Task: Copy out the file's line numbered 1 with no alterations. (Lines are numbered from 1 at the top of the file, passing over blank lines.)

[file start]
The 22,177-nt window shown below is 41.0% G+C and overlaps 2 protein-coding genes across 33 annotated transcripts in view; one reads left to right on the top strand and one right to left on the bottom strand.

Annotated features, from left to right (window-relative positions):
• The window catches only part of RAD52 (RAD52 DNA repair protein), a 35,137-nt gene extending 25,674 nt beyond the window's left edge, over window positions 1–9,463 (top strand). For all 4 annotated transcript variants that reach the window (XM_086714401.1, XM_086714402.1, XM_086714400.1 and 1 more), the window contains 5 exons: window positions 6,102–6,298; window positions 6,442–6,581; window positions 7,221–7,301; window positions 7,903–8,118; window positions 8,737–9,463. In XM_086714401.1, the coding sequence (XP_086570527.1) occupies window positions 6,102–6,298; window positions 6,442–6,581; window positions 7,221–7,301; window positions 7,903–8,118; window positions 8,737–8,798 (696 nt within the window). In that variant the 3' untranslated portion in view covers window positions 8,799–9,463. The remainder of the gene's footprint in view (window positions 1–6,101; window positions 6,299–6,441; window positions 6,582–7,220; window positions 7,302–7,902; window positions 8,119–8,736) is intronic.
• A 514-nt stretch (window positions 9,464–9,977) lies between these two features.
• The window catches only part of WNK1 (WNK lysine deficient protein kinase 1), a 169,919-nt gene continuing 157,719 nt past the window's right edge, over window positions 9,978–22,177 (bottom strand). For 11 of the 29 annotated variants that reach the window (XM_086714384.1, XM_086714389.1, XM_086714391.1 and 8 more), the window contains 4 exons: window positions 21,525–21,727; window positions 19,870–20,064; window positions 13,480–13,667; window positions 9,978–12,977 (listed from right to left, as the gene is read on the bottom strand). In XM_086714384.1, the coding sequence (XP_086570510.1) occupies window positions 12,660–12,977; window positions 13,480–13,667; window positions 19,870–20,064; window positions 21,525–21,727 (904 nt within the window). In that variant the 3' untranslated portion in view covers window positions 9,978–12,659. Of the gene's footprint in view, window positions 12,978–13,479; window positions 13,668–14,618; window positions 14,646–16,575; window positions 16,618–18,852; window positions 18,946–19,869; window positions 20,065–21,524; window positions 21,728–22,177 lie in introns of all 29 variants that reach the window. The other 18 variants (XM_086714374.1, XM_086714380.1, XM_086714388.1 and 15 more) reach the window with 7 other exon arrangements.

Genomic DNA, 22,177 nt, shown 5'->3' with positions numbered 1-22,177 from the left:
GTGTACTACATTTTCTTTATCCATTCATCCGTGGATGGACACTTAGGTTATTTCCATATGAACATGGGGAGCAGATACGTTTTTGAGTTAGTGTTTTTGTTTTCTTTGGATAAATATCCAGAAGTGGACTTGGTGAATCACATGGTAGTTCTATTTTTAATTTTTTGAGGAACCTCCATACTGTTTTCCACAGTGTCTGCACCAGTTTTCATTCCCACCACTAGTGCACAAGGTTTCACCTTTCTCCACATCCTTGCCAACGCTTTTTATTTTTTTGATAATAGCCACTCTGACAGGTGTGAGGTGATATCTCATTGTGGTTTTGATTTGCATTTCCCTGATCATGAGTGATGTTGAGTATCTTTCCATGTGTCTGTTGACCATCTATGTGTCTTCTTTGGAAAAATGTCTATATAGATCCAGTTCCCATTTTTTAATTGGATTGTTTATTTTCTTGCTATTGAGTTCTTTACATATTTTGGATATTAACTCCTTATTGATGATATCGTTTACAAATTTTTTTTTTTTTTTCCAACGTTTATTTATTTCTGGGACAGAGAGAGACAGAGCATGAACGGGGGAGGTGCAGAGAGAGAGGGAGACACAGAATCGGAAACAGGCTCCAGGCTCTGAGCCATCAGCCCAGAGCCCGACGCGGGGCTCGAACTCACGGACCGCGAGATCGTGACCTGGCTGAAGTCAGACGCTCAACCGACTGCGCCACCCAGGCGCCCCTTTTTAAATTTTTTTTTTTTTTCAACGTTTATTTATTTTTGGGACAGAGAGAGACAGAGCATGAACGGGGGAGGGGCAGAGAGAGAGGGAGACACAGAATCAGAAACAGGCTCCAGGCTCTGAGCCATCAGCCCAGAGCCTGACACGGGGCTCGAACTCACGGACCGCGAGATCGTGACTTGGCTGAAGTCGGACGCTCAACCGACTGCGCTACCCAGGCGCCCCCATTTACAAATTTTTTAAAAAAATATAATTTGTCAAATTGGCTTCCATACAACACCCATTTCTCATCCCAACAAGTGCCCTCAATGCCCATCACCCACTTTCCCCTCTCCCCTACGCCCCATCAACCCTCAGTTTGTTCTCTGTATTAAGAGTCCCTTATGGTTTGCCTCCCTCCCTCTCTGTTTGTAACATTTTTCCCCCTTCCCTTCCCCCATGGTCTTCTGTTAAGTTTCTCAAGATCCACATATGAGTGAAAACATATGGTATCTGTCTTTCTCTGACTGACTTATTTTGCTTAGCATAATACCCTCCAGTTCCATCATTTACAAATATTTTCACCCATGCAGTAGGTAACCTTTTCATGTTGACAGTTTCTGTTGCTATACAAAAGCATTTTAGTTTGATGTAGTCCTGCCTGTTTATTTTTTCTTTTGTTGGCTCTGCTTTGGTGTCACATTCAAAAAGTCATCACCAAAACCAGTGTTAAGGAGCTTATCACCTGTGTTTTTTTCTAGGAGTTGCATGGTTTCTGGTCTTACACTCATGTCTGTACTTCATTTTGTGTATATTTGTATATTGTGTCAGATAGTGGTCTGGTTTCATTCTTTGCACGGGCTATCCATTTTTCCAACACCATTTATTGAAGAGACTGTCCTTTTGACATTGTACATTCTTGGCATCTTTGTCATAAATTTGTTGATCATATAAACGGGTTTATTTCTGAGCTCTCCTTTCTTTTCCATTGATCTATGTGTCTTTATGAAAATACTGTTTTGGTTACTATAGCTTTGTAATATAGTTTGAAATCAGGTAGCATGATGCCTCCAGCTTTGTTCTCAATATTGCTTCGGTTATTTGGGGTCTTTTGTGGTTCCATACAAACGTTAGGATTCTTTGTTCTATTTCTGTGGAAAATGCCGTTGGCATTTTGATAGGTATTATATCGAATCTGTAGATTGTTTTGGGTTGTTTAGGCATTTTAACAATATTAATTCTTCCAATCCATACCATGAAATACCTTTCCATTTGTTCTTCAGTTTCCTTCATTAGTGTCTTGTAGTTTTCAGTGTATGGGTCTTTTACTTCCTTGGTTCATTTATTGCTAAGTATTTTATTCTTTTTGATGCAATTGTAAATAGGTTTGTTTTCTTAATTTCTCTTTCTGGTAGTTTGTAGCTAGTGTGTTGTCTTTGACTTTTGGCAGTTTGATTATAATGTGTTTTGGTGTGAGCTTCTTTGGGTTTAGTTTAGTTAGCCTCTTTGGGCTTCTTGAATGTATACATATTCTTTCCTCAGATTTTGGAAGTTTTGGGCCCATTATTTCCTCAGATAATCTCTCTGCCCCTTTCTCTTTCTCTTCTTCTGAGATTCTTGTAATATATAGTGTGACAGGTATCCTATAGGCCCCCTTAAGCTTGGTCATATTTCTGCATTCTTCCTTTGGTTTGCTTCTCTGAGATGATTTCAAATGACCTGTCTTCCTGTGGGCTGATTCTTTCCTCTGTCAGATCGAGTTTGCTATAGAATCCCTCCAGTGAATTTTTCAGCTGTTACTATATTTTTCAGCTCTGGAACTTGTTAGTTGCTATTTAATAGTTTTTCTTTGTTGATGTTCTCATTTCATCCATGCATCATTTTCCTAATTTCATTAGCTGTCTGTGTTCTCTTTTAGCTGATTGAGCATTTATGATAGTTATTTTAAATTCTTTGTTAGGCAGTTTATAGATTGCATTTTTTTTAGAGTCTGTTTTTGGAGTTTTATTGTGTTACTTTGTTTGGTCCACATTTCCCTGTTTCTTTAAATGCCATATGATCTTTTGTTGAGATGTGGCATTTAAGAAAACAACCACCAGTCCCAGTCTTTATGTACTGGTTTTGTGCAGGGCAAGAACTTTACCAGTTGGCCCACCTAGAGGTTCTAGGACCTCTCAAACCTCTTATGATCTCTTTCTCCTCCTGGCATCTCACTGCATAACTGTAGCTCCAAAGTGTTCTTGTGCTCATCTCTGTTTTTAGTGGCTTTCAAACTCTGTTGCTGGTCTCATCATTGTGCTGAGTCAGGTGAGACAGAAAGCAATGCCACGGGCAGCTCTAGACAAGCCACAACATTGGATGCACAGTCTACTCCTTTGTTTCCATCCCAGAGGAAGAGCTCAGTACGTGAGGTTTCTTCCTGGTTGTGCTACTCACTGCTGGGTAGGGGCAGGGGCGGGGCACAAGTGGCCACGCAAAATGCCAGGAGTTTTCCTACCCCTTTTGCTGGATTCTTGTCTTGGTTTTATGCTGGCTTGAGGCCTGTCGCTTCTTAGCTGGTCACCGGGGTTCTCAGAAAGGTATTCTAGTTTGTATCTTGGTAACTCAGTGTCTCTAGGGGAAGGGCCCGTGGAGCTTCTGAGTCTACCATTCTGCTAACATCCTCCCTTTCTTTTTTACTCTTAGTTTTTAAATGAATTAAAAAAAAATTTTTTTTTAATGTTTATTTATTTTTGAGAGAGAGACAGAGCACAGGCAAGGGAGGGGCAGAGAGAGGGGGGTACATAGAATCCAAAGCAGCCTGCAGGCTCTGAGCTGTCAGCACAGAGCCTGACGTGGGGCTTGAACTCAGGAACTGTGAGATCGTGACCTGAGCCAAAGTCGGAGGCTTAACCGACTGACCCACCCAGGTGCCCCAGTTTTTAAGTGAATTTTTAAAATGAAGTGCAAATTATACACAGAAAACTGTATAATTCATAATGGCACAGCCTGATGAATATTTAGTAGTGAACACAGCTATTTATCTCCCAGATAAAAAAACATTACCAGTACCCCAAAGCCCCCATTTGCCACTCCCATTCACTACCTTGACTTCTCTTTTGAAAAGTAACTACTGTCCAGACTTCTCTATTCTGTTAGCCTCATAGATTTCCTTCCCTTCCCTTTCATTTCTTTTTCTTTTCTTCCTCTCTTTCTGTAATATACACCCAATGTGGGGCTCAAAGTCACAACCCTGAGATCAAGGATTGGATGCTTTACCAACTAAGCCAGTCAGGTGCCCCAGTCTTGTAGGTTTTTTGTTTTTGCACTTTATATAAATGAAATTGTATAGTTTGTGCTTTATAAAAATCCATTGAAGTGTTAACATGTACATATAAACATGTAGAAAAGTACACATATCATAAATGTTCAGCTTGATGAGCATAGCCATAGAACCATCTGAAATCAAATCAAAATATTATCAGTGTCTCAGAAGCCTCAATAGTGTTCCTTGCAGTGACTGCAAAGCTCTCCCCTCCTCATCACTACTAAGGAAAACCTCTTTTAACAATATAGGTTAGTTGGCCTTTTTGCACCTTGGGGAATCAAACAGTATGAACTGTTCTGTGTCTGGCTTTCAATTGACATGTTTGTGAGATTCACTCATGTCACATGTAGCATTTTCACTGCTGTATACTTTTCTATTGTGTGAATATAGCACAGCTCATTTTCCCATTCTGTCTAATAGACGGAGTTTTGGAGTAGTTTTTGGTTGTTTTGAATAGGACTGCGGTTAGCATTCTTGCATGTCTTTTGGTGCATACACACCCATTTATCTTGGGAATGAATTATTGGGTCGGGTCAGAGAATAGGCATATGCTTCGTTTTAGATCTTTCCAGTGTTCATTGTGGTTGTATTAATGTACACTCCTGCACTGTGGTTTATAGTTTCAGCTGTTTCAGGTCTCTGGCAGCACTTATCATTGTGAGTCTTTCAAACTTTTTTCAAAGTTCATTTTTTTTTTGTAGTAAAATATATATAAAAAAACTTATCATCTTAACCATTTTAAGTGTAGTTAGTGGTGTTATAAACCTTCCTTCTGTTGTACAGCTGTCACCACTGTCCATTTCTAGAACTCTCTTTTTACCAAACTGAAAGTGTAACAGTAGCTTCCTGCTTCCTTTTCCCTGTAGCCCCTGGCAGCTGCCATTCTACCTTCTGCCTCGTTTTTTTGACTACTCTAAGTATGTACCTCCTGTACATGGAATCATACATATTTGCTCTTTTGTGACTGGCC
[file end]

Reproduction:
The 22,177-nt window shown below is 41.0% G+C and overlaps 2 protein-coding genes across 33 annotated transcripts in view; one reads left to right on the top strand and one right to left on the bottom strand.